New site to encourage better business banking
A new Government-backed comparison website will enable small businesses to weigh up the pros and cons of rival banks more easily.
The Business Banking Insight (BBI) site reveals ratings for 74 lenders from 5,000 SMES (small and medium enterprises) in a survey undertaken by ICM.
ICM Research associate director David Perry called the site a “powerful tool” when it comes to small businesses selecting a bank.
What will the site offer?
The independent free site has been described as a “wake-up” call to banks and will be refreshed with latest survey information twice a year.
It is basically a comparison website for business banking.
The site, which was launched last Wednesday (May 28), offers users the chance to view results either by current accounts for businesses or by a business service or product.
It has three separate categories relevant to all small businesses: sole traders, firms with one-to-nine workers, and companies with 10-to-249 staff.
The site, which uses a five-star rating system, claims its intention is to help firms arrive at better decisions.
Andrea Leadson, the City minister, said the BBI is a “wake-up” call to banks. She said the site will prompt banks to tailor better products to small firms’ needs and to better their services.
Ms Leadson said there is currently not enough competition in the sector.
Firms with one-to-nine staff and sole traders scored bank current accounts a typical satisfaction rating of 60%, according to the ICM poll.
Why is better business banking required?
The UK may be emerging from an economic downturn. But many smaller firms are reporting challenges in securing funding to help them grow their business, it is alleged.
The British Chambers of Commerce claims that many firms are finding it difficult to extract loans from banks.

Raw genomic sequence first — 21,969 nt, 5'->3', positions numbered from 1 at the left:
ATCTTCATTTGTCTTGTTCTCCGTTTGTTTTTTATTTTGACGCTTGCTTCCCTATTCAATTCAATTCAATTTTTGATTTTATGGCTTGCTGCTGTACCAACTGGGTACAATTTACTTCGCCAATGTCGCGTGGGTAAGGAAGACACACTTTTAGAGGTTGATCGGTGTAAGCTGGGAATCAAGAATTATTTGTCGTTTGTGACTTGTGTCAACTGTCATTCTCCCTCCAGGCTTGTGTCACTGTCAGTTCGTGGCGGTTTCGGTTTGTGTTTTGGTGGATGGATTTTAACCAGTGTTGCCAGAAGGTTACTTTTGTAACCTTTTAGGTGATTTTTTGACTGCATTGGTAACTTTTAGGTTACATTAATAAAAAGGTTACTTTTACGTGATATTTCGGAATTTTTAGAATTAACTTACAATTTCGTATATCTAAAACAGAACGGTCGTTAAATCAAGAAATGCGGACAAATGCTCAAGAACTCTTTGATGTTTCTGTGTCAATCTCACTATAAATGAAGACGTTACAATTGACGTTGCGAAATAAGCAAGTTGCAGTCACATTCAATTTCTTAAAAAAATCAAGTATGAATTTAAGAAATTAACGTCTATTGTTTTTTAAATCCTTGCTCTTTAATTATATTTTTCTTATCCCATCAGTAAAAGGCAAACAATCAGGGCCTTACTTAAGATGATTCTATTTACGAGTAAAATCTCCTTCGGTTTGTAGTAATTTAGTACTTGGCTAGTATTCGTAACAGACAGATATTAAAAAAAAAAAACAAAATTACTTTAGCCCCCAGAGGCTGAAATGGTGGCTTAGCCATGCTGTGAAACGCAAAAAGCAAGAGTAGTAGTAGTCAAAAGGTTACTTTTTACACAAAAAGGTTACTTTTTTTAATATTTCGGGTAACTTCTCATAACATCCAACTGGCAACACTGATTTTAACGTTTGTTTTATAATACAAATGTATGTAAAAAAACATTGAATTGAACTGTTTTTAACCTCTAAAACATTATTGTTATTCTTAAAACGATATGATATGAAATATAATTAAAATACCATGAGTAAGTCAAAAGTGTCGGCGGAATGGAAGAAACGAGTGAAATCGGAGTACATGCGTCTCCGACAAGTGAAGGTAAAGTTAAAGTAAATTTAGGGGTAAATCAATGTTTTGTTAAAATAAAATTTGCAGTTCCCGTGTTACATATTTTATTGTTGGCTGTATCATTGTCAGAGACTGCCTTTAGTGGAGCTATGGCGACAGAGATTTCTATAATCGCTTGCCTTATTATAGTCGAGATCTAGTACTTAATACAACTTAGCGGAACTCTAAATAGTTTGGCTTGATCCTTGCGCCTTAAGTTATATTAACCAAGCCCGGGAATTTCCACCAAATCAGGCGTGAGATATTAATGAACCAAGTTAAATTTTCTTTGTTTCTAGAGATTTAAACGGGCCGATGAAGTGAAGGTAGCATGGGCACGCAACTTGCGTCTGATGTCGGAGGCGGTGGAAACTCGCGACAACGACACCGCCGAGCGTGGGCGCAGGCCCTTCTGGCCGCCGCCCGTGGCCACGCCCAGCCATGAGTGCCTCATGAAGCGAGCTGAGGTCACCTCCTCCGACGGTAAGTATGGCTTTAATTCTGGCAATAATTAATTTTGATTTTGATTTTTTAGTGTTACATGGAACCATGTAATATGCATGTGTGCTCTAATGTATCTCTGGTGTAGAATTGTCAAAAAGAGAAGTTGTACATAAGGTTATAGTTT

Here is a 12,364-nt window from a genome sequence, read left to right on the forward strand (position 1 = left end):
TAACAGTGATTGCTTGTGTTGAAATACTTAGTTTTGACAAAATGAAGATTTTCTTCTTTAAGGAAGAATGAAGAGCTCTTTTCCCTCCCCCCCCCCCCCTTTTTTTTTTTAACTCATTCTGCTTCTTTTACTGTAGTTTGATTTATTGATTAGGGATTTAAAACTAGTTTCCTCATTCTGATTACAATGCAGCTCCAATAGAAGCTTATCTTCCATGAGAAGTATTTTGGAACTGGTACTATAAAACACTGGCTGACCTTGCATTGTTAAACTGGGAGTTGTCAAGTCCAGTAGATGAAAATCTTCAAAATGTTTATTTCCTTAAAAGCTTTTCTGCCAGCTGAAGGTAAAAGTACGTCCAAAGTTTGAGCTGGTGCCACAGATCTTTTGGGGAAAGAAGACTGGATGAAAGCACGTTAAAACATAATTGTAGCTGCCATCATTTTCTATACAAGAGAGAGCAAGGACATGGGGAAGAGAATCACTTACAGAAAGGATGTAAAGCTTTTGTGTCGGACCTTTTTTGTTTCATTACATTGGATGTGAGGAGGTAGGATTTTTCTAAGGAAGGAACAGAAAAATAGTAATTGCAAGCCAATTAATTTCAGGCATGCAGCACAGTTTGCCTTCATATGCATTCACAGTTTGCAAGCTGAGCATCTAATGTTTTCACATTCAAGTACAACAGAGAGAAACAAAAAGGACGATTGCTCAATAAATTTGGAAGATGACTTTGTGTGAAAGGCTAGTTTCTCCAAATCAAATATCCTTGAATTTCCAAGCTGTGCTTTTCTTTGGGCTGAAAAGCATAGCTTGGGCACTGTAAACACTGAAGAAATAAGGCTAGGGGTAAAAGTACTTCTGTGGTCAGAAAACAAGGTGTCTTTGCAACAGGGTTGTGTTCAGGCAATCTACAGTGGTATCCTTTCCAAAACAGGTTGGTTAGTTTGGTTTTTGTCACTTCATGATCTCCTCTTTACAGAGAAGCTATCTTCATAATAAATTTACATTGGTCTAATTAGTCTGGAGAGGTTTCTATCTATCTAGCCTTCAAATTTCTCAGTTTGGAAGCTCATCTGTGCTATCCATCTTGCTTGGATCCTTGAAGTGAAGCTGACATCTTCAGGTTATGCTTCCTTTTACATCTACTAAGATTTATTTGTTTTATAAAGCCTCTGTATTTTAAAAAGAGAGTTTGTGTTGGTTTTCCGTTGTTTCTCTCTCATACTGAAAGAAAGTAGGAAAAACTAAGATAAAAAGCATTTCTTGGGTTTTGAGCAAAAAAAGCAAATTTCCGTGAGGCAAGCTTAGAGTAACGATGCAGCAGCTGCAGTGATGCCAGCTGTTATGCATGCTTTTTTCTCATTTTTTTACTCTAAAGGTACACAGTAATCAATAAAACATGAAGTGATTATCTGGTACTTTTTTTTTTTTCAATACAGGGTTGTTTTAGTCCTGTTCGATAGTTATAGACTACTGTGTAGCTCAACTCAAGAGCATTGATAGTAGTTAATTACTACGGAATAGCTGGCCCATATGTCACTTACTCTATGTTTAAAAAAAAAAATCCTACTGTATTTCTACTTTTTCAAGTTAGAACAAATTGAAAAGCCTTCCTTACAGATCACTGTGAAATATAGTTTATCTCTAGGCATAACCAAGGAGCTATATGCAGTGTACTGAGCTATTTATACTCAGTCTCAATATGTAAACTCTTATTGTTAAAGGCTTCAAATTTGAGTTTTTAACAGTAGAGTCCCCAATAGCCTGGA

But the Forum of Private Business (FPB) counters that it is more a question of firms being more eager to pay loans back rather than accumulate debt by starting new ones.
FPB chief executive Phil Orford stressed that there is money available to borrow.
What do the figures say?
Lending to SMEs under a major Government lending initiative dropped this year, according to new Bank of England statistics.
The Funding for Lending (FLS) scheme aimed to encourage banks to offer cheap loans, primarily to SMEs. But net lending dropped by £2.7 billion during the first three months of this year.
This figure takes account of loans paid back. SMEs saw lending plunge by £723 million.
So what does the UK’s leading banking industry association say? The British Bankers’ Association (BBA) has revealed its own statistics.
It says that small firms paid back £5.2 billion in current loans during the first quarter of 2014. This was a similar figure to the amount repaid 12 months earlier.
The BBA stats also revealed that money held by companies is still increasing.
Small businesses held £138.1 billion – a 9% hike on the corresponding period in 2013 – in cash on March 31.
New borrowing stood at 10% more than in 2013 at £6.8 billion.
The BBA claims that under a tenth of small businesses saw finance access as a leading obstacle to success and expansion.
Time will tell how helpful the new site is in overcoming these issues.